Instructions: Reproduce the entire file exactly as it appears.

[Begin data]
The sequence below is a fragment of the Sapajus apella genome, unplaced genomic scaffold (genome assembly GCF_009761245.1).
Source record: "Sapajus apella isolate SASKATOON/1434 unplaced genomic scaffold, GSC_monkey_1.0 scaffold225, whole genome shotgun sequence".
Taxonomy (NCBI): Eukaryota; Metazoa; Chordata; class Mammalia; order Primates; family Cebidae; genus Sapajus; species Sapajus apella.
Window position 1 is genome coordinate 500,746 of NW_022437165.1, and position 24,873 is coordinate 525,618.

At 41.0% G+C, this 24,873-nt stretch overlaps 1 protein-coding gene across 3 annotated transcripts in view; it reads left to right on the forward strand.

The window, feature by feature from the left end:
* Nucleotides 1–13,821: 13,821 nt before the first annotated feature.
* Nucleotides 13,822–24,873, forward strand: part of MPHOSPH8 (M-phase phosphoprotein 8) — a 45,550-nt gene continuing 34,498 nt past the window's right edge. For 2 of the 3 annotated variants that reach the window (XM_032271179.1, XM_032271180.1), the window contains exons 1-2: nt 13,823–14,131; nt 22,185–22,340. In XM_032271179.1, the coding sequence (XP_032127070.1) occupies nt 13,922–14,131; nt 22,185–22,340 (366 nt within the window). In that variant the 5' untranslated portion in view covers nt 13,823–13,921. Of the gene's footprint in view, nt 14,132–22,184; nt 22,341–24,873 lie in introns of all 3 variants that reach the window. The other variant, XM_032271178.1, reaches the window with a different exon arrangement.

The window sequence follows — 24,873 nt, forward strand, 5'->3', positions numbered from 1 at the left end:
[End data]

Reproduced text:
The sequence below is a fragment of the Sapajus apella genome, unplaced genomic scaffold (genome assembly GCF_009761245.1).
Source record: "Sapajus apella isolate SASKATOON/1434 unplaced genomic scaffold, GSC_monkey_1.0 scaffold225, whole genome shotgun sequence".
Taxonomy (NCBI): Eukaryota; Metazoa; Chordata; class Mammalia; order Primates; family Cebidae; genus Sapajus; species Sapajus apella.
Window position 1 is genome coordinate 500,746 of NW_022437165.1, and position 24,873 is coordinate 525,618.

At 41.0% G+C, this 24,873-nt stretch overlaps 1 protein-coding gene across 3 annotated transcripts in view; it reads left to right on the forward strand.

The window, feature by feature from the left end:
* Nucleotides 1–13,821: 13,821 nt before the first annotated feature.
* Nucleotides 13,822–24,873, forward strand: part of MPHOSPH8 (M-phase phosphoprotein 8) — a 45,550-nt gene continuing 34,498 nt past the window's right edge. For 2 of the 3 annotated variants that reach the window (XM_032271179.1, XM_032271180.1), the window contains exons 1-2: nt 13,823–14,131; nt 22,185–22,340. In XM_032271179.1, the coding sequence (XP_032127070.1) occupies nt 13,922–14,131; nt 22,185–22,340 (366 nt within the window). In that variant the 5' untranslated portion in view covers nt 13,823–13,921. Of the gene's footprint in view, nt 14,132–22,184; nt 22,341–24,873 lie in introns of all 3 variants that reach the window. The other variant, XM_032271178.1, reaches the window with a different exon arrangement.

The window sequence follows — 24,873 nt, forward strand, 5'->3', positions numbered from 1 at the left end: